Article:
Cardiometabolic Risk

FDA: Metformin Safe for Some Patients with Renal Impairment

The FDA now requires labeling changes to reflect that metformin is safe for use in patients with mild renal impairment and in some patients with moderate renal impairment.

The change updates previous labels warning of use in patients with elevated creatinine levels and the risk of developing lactic acidosis.

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The FDA is also requiring changing the measure used to determine a patients’ eligibility for metformin treatment from blood creatinine concentration to glomerular filtration rate estimating equation (eGFR). “This is because in addition to blood creatinine concentration, the glomerular filtration rate takes into account additional parameters that are important, such as the patient’s age, gender, race and/or weight.”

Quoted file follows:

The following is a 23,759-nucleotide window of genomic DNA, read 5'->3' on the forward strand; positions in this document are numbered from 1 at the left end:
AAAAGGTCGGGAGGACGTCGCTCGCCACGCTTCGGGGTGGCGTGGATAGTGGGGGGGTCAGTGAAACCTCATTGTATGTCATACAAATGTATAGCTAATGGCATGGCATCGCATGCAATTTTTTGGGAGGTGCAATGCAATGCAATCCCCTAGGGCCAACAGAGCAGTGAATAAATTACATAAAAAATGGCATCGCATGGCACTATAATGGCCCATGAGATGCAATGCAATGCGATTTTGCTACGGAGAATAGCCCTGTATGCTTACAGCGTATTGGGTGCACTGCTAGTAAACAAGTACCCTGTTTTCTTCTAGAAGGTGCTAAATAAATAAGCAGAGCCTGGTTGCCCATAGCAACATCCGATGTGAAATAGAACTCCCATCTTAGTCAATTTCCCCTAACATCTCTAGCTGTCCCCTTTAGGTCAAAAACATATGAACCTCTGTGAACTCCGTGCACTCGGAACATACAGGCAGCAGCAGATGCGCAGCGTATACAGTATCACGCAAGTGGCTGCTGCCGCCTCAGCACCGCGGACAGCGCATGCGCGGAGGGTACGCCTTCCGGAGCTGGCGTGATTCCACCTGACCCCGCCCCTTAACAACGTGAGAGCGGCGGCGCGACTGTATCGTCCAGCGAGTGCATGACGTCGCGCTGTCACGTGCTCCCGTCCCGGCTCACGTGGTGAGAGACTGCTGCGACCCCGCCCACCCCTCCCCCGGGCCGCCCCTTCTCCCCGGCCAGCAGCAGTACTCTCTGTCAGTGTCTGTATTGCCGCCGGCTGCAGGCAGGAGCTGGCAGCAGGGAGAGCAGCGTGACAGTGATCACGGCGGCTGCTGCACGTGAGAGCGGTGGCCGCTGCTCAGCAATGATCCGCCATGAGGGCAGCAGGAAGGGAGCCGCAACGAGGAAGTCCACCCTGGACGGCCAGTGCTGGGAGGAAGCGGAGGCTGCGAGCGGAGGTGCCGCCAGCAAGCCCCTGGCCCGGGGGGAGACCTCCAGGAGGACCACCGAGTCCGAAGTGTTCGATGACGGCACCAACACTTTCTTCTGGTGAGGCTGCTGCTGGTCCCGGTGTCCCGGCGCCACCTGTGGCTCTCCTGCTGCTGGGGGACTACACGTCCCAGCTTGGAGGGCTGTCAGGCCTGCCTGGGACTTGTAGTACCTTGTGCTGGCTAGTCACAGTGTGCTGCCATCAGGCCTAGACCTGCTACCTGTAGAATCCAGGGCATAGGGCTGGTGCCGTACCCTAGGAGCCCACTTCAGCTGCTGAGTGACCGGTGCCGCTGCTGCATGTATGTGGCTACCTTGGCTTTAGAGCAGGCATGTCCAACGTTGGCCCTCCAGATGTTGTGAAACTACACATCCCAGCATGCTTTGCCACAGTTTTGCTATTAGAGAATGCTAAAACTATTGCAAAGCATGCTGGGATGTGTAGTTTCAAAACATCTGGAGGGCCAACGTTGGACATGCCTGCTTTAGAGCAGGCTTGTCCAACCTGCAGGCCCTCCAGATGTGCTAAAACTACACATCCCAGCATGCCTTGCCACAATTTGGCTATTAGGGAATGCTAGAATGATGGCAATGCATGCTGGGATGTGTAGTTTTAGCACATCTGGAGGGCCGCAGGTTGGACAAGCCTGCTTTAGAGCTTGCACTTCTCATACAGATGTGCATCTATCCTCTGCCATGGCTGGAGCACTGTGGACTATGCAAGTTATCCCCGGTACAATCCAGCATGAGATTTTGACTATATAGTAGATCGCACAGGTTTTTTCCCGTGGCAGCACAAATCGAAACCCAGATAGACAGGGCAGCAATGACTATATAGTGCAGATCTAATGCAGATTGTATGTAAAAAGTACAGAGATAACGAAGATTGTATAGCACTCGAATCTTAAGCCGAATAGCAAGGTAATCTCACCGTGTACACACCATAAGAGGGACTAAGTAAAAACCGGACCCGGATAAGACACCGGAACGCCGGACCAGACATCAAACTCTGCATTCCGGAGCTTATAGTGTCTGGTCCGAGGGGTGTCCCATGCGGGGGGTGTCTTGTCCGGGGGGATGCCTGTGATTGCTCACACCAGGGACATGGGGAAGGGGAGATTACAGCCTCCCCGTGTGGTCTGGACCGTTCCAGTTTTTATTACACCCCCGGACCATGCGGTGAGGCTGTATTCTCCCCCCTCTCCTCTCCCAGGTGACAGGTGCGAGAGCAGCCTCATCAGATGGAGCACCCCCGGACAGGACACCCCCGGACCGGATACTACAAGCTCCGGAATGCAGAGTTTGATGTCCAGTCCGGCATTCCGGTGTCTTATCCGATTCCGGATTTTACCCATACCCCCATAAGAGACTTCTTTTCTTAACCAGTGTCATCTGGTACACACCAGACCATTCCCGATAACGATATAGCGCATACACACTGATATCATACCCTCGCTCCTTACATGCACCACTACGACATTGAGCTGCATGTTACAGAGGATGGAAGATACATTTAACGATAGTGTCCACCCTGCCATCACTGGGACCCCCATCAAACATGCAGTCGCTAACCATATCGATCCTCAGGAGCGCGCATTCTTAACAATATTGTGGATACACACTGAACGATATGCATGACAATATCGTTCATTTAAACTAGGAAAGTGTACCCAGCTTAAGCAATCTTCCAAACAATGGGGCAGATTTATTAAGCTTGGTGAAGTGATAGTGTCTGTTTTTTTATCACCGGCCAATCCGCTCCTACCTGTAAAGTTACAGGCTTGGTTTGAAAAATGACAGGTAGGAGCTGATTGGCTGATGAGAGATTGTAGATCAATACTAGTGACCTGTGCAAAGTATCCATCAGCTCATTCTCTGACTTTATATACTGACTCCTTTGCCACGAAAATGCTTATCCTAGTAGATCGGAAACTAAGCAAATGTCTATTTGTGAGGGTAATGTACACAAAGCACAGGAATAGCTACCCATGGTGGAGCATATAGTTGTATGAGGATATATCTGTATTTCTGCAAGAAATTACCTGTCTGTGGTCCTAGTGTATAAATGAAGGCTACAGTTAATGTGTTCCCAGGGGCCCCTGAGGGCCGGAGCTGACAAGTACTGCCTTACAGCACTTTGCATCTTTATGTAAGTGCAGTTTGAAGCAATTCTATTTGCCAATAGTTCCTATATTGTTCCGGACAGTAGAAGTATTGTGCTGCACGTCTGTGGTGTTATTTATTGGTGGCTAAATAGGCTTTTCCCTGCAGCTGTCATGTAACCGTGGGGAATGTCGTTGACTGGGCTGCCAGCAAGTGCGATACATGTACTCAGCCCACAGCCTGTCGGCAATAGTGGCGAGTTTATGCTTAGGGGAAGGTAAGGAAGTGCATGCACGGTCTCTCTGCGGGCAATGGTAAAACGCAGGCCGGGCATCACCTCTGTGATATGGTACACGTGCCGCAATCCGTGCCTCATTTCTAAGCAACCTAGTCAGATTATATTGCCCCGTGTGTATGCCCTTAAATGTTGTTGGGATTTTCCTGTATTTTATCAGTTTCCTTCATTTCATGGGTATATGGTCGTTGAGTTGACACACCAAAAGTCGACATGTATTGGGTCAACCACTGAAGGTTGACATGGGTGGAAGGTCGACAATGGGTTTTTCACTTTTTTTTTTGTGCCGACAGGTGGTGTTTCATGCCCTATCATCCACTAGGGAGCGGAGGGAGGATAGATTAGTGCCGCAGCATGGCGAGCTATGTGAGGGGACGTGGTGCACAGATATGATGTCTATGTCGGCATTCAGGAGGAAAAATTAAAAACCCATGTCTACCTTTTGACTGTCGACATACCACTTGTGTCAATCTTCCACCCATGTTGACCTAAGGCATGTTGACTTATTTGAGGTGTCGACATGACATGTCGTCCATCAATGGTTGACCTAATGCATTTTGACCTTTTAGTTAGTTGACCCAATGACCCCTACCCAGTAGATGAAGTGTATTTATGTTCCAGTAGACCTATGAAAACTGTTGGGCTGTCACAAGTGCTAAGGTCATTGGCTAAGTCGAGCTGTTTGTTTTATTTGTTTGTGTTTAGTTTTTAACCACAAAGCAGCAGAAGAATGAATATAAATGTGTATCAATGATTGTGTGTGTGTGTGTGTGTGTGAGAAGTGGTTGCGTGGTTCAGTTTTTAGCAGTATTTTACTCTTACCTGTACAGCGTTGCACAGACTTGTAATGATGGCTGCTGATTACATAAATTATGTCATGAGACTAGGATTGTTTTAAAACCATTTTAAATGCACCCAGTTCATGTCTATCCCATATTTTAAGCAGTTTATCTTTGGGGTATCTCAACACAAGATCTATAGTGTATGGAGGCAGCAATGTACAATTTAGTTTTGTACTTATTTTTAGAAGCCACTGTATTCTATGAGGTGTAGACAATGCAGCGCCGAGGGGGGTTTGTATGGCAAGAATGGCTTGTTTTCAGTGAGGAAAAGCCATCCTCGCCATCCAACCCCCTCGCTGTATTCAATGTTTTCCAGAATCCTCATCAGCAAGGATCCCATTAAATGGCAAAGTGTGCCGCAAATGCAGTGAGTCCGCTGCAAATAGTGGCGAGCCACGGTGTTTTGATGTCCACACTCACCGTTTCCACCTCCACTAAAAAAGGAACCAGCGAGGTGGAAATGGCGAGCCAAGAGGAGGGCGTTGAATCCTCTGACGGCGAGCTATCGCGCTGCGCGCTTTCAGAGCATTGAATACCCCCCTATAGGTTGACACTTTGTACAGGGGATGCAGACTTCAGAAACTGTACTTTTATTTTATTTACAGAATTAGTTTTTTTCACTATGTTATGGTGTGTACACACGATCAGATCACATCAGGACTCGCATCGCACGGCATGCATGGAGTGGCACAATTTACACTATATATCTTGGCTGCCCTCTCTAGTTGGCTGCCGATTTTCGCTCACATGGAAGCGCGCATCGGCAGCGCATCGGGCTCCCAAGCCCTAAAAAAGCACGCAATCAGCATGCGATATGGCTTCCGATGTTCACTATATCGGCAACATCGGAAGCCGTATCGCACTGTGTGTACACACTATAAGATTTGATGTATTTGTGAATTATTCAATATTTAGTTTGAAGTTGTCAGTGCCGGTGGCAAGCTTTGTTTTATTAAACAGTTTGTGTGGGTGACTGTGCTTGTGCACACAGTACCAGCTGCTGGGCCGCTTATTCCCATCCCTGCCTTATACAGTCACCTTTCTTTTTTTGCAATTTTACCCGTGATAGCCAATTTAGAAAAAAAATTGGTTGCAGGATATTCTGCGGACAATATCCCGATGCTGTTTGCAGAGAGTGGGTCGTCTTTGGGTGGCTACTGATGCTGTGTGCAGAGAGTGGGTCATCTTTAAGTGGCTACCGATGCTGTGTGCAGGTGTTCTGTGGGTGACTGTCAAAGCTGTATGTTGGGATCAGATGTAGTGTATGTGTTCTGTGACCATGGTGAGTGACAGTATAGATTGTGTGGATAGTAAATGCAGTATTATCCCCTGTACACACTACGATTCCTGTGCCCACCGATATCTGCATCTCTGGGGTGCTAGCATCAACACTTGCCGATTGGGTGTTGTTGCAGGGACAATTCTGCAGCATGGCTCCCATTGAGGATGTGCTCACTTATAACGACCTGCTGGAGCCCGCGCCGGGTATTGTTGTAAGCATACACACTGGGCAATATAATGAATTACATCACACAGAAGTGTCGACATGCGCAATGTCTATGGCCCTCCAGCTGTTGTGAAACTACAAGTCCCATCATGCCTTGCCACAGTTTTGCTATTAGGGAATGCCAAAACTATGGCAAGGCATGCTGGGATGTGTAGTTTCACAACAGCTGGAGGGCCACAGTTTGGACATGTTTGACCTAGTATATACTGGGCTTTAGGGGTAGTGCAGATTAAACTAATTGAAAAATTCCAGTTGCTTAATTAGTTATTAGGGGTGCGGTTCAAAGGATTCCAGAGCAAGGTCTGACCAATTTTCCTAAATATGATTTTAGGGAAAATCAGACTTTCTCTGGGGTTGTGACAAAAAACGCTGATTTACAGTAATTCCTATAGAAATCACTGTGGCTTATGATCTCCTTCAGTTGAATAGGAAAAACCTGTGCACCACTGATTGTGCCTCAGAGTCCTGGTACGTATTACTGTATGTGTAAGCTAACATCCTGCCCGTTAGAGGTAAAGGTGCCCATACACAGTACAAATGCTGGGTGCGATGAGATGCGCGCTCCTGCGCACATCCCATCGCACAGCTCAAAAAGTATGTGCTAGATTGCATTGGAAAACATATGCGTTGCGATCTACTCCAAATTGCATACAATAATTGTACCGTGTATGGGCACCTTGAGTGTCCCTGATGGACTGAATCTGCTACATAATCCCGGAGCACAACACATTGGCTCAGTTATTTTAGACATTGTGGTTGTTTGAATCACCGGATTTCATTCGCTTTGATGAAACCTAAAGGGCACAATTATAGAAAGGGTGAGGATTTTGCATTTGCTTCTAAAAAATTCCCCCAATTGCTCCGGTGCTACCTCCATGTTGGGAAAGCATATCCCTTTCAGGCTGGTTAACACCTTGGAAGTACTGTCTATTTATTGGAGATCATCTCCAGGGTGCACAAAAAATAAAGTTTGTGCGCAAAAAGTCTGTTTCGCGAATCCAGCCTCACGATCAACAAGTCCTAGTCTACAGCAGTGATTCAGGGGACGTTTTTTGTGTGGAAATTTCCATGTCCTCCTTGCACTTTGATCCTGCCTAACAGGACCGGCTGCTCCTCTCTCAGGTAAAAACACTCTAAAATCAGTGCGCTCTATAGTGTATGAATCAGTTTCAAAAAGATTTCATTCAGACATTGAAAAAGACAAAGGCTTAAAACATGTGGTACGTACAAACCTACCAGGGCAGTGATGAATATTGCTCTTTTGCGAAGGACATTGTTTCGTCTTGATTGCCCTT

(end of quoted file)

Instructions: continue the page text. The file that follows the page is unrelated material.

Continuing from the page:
After reviewing of the medical literature, the FDA made the following recommendations:

  • Obtain the patients eGFR before starting metformin.
  • Metformin is contraindicated with patients with an eGFR below 30 mL/minute/1.73 m2.
  • It is not recommended to begin metformin treatment in patients with eGFR between 30-45 mL/minute/1.73 m2.
  • eGFR should be obtained annually in all patients taking metformin, and more frequently in those who are at higher risk for developing renal failure.
  • Assess the benefits and risks of continued metformin treatment in patients whose eGFR falls below 45 mL/minute/1.73 m2.
  • Discontinue metformin in patients about to undergo iodinated contrast imaging, patients with liver disease, alcoholism, or heart failure, and those who will be administered intra-arterial iodinated contrast.

—Michael Potts

FDA. Metformin-containing drugs: drug safety communication - revised warnings for certain patients with reduced kidney function. Accessed April 11, 2016.